Friday, December 25, 2015


Mrs. Londquist’s Pepparkakor
(Swedish Pepper Cookies)

1 Cup melted butter
1-1/4  Cup sugar (white or brown)
Cream butter and sugar together.

1/2 Cup sour cream
1-1/2  Cups light molasses
1-1/2 teaspoons baking soda
Mix together in a very large bowl and add the butter & sugar mixture.
1/4 teaspoon cloves
1/2 teaspoon ginger
1/2 teaspoon black pepper
1/2 teaspoon nutmeg
8 Cups flour

Mix dry ingredients together then add to wet ingredients.  Mix thoroughly.

Roll to 1/8 inch thickness on floured board.  Cut.

Bake at 350 degrees F. for 15 minutes.

This recipe makes a lot of cookies.  You may keep the dough in the refrigerator and roll out and bake some at a time.  It takes a bit of work to make the cold dough malleable but if it gets too warm it does not handle well either.  If it is too crumbly, I apply a bit of melted butter and knead repeatedly.  Practice, and lots of sprinkling with flour.

They are best made around Thanksgiving, stored in an airtight container, and served at Christmas.  We love making holes in some of them and hanging them on the Christmas tree.  Those hanging on the tree will be perfectly edible when Epiphany arrives.

Biscotti di meliga

Lemon-Cornmeal Cookies
Biscotti di meliga

1 Cup fine-ground cornmeal
3/4 Cup 00 flour (all-purpose will work fine)
10 Tbsp. butter, diced
3/4 Cup sugar
2 large egg yolks
2 tsp. pure vanilla extract
Grated zest of 1 large lemon

Preheat oven to 350º.  Line two baking sheets with parchment paper.

In a food processor, combine the cornmeal, flour, and butter and process until the mixture resembles coarse sand.  Add the sugar, egg yolks, vanilla, lemon zest, and salt and process until just combined.  Turn the dough out on a work surface and knead it for 1 to 2 minutes.  The dough will be dense and sticky.

Working in batches, put the dough in a cookie press and press out simple one-part shapes onto the prepared baking sheets.  Alternately put flattened teaspoon-sized mounds of dough on the prepared baking sheets.

Bake for about 7 minutes, depending on the thickness of your cookies, until just lightly golden at the edges.  Let cool to room temperature on the parchment paper or wire racks. (If you try to remove them from the parchment paper before they are cool, they may crumble.)  The cookies can be stored in an airtight container for several weeks.

Yield: 2-3 dozen

Notes: I did not have the more finely ground cornmeal available.  Find it if you can, but regular will work.  You might want to use the food processor to grind it a bit finer.  I shaped small balls and got four dozen out of the recipe.

--the BB

Thursday, December 24, 2015

Apelsinkakor (Orange Cookies) - updated

This is one of my favorite cookies for the holiday season.  The recipe comes from a Swedish-American cookbook.
Orange Cookies

1/2 Cup butter
1 Cup sugar
1 egg
grated rind of 2 oranges
1/2 Cup chopped nuts
2-1/2 Cups sifted all-purpose flour
2 tsp. baking powder
1/2 tsp. salt
1/4 Cup pieces of nuts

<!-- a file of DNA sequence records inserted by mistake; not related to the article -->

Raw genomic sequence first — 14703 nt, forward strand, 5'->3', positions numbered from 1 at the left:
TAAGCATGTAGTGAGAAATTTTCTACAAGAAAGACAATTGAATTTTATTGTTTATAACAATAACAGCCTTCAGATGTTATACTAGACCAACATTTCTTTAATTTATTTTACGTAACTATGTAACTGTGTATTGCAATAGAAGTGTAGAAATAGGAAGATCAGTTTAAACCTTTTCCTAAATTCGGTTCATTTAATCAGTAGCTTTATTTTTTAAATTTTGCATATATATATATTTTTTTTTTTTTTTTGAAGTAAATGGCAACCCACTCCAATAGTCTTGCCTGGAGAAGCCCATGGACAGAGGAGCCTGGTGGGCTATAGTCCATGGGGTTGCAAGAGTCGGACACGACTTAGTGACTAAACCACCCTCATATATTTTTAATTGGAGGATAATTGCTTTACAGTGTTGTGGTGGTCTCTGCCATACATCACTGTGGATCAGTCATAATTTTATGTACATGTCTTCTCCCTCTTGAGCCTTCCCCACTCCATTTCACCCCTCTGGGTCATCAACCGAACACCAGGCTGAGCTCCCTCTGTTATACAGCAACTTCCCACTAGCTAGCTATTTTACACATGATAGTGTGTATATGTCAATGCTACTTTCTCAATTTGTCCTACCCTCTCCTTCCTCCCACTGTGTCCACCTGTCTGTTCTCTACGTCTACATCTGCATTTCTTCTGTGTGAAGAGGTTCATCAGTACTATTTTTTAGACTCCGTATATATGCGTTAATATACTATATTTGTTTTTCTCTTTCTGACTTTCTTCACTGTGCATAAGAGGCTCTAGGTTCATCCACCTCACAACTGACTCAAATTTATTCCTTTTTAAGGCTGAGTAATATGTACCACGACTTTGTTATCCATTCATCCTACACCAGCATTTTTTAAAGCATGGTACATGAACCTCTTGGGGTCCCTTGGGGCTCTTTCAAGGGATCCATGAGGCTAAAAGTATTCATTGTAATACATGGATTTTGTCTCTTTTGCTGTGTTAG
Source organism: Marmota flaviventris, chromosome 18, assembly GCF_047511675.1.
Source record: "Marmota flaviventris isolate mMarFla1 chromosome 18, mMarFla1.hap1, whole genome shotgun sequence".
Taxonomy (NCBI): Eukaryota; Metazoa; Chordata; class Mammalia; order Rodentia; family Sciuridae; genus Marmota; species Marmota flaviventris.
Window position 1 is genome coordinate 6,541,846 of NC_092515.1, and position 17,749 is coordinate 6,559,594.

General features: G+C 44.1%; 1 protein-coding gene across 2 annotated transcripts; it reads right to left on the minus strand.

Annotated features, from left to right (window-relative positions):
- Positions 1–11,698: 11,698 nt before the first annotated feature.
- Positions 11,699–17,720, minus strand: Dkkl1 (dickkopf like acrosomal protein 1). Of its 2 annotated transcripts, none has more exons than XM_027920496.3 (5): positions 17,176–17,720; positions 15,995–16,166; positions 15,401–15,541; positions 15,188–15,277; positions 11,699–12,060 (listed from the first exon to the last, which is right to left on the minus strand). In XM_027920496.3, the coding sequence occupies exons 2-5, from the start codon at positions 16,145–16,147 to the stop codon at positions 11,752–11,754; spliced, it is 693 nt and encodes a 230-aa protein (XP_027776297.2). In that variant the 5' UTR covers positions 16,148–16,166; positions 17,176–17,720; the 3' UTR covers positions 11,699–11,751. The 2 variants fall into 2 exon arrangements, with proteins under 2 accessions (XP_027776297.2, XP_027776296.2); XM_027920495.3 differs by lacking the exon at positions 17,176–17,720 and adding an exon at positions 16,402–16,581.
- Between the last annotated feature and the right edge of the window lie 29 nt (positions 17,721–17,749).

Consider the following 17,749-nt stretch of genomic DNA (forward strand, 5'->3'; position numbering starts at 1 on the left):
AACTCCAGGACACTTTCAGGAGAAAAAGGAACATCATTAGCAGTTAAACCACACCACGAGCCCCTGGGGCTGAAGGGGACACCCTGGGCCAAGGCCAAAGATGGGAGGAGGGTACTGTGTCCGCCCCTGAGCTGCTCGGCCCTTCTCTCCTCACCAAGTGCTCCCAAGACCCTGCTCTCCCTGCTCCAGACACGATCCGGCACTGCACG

A.   Cream butter; add sugar and cream until light.  Beat in egg.  Add orange rind and chopped nuts.
B.    Sift together flour, baking powder, and salt.  Add to first mixture and mix well.  Chill several hours or overnight.
C.    Roll out to 1/8 inch thickness and cut with 1-3/4 inch cookie cutter.  Arrange on ungreased cookie sheets.  Press a piece of nut on each cookie.
D.   Bake at 375º for 8 to 10 minutes.

Yield: 8 dozen

Note: one may also treat these like ice-box (refrigerated) cookies.  I find this easier.  Form rolls of the dough, wrap in wax paper, then plastic wrap or aluminum foil, and refrigerate for several hours or overnight.  Take them out of the refrigerator and slice thinly.  Proceed to bake.

Dry climate note: flour in New Mexico is very dry.  I doubled the recipe tonight but used only 4.5 cups of flour instead of 5.0.  This gave me a much more malleable dough than I have often had in the past.

My preferred method of making most cookie dough: a wooden spoon and the bowl I inherited from Grandmother Strid.  It is so much more involved and satisfying.
Creaming the butter.

Creaming the sugar with the butter.

 Butter and sugar nicely ready for the next step.

 Add eggs (this is a double recipe I am making, hence: two eggs instead of one).

 A beautiful batter is forming.

 Add chopped nuts and orange zest.

 The dry ingredients have been added.  This is the stage where I move from the wooden spoon to my own hands.  The warmth of my hands helps the butter to hold the rest together and blend.  I tried to take a photo of my gloved hand about to plunge into the dough but it evidently did not take.

Here a portion of the dough is rolled up into a log and wrapped in waxed paper.  Tomorrow I will take the logs out of the fridge, slice them, and bake cookies!

The following photos were not in the original post.  Taken today (Christmas morning).

Slicing the log into cookies. (It is not safe to eat raw cookie dough with eggs in the mixture so we do NOT recommend it.  Just don't tell anyone this is one of the best tasting doughs around.)

 Ready for the oven.  I am sorry I did not appreciate baking parchment much earlier in my life.  Wonderful stuff.

And here is the end result of a double recipe.  When fully cooled they are very crisp and might last in an airtight container were I not around to nibble on them.

--the BB